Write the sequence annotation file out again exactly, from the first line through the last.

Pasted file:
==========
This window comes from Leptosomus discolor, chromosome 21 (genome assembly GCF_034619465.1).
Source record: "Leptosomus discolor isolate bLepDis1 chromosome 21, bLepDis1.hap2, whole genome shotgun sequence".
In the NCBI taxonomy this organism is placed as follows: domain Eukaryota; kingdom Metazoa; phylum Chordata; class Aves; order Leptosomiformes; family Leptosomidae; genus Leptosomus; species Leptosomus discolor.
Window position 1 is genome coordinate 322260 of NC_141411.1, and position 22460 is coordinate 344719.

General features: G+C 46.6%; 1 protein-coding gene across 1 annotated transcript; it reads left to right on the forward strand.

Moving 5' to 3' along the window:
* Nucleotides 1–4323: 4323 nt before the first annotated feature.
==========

This window comes from Leptosomus discolor, chromosome 21 (genome assembly GCF_034619465.1).
Source record: "Leptosomus discolor isolate bLepDis1 chromosome 21, bLepDis1.hap2, whole genome shotgun sequence".
In the NCBI taxonomy this organism is placed as follows: domain Eukaryota; kingdom Metazoa; phylum Chordata; class Aves; order Leptosomiformes; family Leptosomidae; genus Leptosomus; species Leptosomus discolor.
Window position 1 is genome coordinate 322260 of NC_141411.1, and position 22460 is coordinate 344719.

General features: G+C 46.6%; 1 protein-coding gene across 1 annotated transcript; it reads left to right on the forward strand.

Moving 5' to 3' along the window:
* Nucleotides 1–4323: 4323 nt before the first annotated feature.